Met Police Committee - more questions than answers
Following on from OBV’s reporting earlier this week that a leading BME campaigning group slammed the Metropolitan Police’s Commission on Policing and Mental Health as nothing more than a ‘cosmetic exercise’, OBV attended the Police and Crime Committee, which convened at City Hall yesterday morning.
Since the inquest into the death of Sean Rigg, who died in police custody back in 2008, the Metropolitan Police Service (MPS) has commissioned an independent review into the relationship between the Police, local mental health service providers, and those who suffer mental health conditions. There is serious concern that community mental health provision and its interaction with the police and the public is not managed properly, resulting in needless tragedy. The Independent Commission, led by Lord Victor Adebowale, will not focus on individual inquests or cases, but will undertake a comprehensive review of all of the police’s interaction.
At the meeting, London Assembly members from across parties expressed concern that the Independent Commission had neglected to include the charities such as Inquest or Black Mental Health UK. Statistically, men from the African Caribbean communities are disproportionately more likely to arrive at mental health service providers via police contact. Jenny Jones, Green Party AM and Deputy Chair of the Committee, was particularly astounded by the failure of the inquiry to represent particular BME stakeholders. The Deputy Commissioner of the Metropolitan Police, Craig Mackey, responded that it was essential that the review was impartial and independent, and assured Assembly Members that Lord Adebowale would listen to evidence from all important sources.
One initial response to the inadequacies of combined policing and mental health services, announced at the meeting, is the introduction of CCTV in police vans. It is hoped that the cameras, to be piloted in four vans in Lambeth next month, will provide greater protection and security for those remanded in custody. But will this be enough to turn around a public perception that some pockets of the police are disconnected and failing the BME community? In turn, Jennette Arnold, Labour member of the Assembly for north east London, urged the Deputy Commissioner to make the terms of reference and data on deaths in police custody more accessible, insisting that greater information and transparency was needed to include the public in the findings of the investigation.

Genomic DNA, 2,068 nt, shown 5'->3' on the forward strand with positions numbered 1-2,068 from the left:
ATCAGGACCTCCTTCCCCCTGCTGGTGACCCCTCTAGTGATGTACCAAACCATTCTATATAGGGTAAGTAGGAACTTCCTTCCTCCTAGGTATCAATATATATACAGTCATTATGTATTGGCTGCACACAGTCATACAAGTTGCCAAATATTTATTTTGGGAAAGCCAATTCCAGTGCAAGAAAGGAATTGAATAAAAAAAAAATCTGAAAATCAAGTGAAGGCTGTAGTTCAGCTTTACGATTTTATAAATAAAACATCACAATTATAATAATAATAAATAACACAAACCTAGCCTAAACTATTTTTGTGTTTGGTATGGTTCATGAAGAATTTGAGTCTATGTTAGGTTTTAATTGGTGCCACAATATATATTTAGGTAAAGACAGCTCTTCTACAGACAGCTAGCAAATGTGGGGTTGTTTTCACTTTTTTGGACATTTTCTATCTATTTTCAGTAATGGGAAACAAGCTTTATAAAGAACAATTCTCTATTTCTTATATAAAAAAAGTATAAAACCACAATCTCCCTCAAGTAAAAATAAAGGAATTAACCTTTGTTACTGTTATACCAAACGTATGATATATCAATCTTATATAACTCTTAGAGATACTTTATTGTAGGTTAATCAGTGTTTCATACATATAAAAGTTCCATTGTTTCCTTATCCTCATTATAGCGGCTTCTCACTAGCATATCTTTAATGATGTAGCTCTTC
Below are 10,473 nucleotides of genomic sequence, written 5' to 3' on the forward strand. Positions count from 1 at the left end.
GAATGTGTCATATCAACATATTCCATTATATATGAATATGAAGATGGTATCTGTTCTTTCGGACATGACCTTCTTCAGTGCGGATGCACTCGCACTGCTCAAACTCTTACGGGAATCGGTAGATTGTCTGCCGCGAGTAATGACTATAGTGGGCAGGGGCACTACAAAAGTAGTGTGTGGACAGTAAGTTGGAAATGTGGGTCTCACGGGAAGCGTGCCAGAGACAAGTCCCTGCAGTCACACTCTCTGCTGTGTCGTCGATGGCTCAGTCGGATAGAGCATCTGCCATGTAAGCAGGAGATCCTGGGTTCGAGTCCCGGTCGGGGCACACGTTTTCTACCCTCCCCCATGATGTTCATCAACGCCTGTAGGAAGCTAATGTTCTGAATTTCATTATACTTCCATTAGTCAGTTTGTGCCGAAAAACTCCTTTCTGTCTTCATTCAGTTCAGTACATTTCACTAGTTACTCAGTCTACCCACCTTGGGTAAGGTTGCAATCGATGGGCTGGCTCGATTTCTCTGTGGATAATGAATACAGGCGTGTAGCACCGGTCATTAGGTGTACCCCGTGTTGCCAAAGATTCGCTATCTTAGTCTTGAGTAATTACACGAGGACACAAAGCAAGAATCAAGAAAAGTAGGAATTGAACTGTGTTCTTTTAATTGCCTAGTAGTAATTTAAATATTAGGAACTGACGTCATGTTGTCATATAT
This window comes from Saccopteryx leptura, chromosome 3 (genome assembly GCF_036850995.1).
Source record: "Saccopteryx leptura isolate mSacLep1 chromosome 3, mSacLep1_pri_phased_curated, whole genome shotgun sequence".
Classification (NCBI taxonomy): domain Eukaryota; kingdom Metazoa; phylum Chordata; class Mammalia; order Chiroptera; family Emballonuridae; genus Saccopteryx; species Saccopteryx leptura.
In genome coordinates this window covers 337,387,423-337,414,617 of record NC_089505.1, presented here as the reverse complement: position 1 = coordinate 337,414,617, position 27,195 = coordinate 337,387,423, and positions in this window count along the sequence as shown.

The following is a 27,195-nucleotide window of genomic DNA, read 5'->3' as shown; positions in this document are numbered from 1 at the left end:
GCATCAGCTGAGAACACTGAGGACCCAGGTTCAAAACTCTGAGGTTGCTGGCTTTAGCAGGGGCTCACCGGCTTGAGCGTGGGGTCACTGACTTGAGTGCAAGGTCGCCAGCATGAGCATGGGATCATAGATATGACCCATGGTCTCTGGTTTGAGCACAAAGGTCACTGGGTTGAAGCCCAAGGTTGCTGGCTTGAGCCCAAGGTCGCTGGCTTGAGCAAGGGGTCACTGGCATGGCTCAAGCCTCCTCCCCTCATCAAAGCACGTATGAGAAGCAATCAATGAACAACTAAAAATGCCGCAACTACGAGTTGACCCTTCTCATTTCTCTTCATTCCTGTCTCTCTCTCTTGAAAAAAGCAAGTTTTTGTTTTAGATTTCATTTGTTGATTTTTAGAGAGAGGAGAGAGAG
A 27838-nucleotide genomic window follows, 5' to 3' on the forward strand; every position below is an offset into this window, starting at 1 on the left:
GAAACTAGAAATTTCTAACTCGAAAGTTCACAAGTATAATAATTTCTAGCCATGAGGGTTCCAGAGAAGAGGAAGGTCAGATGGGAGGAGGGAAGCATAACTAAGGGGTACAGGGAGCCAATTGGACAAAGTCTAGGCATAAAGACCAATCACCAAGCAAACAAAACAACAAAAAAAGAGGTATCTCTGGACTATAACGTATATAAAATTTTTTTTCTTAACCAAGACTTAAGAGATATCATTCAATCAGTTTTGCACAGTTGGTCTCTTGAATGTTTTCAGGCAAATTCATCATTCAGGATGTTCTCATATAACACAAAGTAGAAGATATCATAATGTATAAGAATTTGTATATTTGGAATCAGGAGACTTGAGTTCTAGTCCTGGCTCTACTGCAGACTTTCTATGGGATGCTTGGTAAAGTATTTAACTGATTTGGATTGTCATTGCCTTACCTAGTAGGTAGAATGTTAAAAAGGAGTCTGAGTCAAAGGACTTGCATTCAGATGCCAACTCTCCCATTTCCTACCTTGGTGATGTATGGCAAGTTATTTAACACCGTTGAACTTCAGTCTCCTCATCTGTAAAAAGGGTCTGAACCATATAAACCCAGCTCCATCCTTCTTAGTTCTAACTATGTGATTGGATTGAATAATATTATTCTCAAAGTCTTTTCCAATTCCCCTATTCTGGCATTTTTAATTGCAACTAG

When pressed by the Assembly, the Deputy Commissioner gave the excuse that the official police policy on dealing with individuals with mental health problems ran to 100 pages, and that most officers could not be expected to be familiar with all the procedure. Crucially, Ms Arnold pointed out that in the case of Sean Rigg, the officers failed to uphold Mr Rigg’s basic human rights, let alone give appropriate care to a custodian suffering from a mental health condition.
The Police and Crime Committee also scrutinised the proposed measures for cut-backs in the London Police forces, facing a budget reduced by £514 million (almost a tenth of the annual budget). The Deputy Mayor for Policing and Crime, Stephen Greenhalgh, said that the challenge was to ‘cut crime, cut costs, change culture’. Here at OBV, we insist that the police must not lose sight of their obligation to tackle racial inequality, when fulfilling these aims. The findings of the investigation are due in February 2013.
Philippa de Lacy